AAC

Your Day in Women’s Basketball, July 2: Maya Moore helps overturn wrongful conviction

Powerful activism taking place across the WNBA

Last season, Maya Moore sat out to focus on social justice issues, a large extent of which included helping free Jonathan Irons, an African-American man wrongfully convicted in 1988, from his 50-year prison sentence. Wednesday, Irons was officially released.

The 40-year old Irons was convicted at just 18 years old for burglary and shooting charges, and was finally cleared in March by a Missouri judge. Moore met Irons in 2007 and the two have been close ever since. She took to Instagram to post the video of his release.

More bad news came for the Chicago Sky: after Sydney Colson announced she had tested positive for the coronavirus on Saturday, the team found out it would also be without center Jantel Lavender in lieu of her recent foot surgery.

Storm coach Dan Hughes will miss the season due to coronavirus concerns as assistant Gary Kloppenburg will assume the role of head coach. With Sue Bird and Breanna Stewart returning after missing their 2019 campaigns, Kloppenburg and Co. will have the weight of Washington on their shoulders as they look for championship no. 4.

University of California guard Sara Anastasieska is heading to Duke for her final year of eligibility, adding a much-needed boost to the Blue Devils’ shallow backcourt. The score-first guard started 25 games for the Golden Bears last year, but will have her work cut out for her replacing the 18 PPG-sized-hole left by WNBA-draftee Haley Gorecki.

Purdue’s Karissa McLaughlin announced that she will miss the 2020-21 season due to an ankle injury. Don’t be surprised if the Boilermakers offense struggles against Big Ten competition without its best scorer and (arguably) its best playmaker.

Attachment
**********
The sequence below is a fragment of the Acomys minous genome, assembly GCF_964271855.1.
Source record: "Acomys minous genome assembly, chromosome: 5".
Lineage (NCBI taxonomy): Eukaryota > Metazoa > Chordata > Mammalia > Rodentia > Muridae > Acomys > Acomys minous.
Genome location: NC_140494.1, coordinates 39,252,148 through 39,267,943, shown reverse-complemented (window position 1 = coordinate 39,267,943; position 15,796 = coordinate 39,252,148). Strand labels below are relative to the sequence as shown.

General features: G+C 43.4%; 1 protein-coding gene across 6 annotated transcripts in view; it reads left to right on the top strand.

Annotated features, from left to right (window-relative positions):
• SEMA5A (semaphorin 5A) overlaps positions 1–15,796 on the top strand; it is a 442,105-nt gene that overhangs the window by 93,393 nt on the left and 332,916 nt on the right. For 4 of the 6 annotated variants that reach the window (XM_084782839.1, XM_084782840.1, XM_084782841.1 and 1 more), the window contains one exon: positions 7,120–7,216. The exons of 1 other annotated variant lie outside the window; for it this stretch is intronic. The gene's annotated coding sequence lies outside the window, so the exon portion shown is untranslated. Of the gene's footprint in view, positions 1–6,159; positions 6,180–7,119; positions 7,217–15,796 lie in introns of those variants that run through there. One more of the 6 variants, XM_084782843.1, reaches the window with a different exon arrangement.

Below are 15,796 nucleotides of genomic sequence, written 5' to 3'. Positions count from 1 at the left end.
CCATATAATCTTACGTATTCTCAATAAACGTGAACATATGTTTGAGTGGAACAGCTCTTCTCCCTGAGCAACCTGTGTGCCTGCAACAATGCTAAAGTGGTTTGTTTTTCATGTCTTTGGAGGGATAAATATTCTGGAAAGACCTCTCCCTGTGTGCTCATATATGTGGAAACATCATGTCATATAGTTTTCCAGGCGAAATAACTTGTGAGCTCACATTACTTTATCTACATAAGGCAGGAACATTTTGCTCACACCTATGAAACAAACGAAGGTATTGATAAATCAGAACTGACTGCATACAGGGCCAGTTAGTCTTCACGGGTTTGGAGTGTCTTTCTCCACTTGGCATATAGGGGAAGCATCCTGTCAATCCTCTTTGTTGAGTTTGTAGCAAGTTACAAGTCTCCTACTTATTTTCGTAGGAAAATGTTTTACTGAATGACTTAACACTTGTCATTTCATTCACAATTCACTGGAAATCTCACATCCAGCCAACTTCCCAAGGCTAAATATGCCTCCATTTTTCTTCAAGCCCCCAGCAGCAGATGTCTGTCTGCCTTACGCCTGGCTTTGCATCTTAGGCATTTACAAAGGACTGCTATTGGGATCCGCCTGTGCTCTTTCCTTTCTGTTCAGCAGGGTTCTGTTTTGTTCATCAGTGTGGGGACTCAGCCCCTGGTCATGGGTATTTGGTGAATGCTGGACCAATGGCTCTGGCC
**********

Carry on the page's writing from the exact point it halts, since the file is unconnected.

Not often do you hear “Mj mentality” dropped lightly. But that’s the sky-high praise AAU coach Jason Terry bestows on Missippi State top-100 recruit Jasmine “Best shooter I’ve ever coached” Shavers. Watch out, SEC.

Aerial Powers will try to defend two titles in Florida: one as a WNBA champion, the other as the WNBA’s biggest gamer. She’ll lug her equipment down to the IMG Academy to stream NBA 2K20 and Apex Legends in between playing for the Mystics.

In addition to Maya Moore, many WNBA players continue to advocate for social justice. This past week, Candace Parker began spearheading the Los Angeles Sparks’ new initiative on voting and immigration reform.

2021 5-star prospect Brooklynn Miles announced on Twitter she is committing to Tennesee, opting for the Volunteers over the University of Kentucky, University of Miami (FL), and several other big programs.

UConn officially returns to the Big East after a seven-year stint in the AAC. You want to talk about success? Since they left the Big East, the Huskies have gone 118-0 in conference play and won three national championships.

As the WNBA gears up for their arrival, Florida reports a 15% positive COVID-19 test rate, with almost 160,000 cases in the state.

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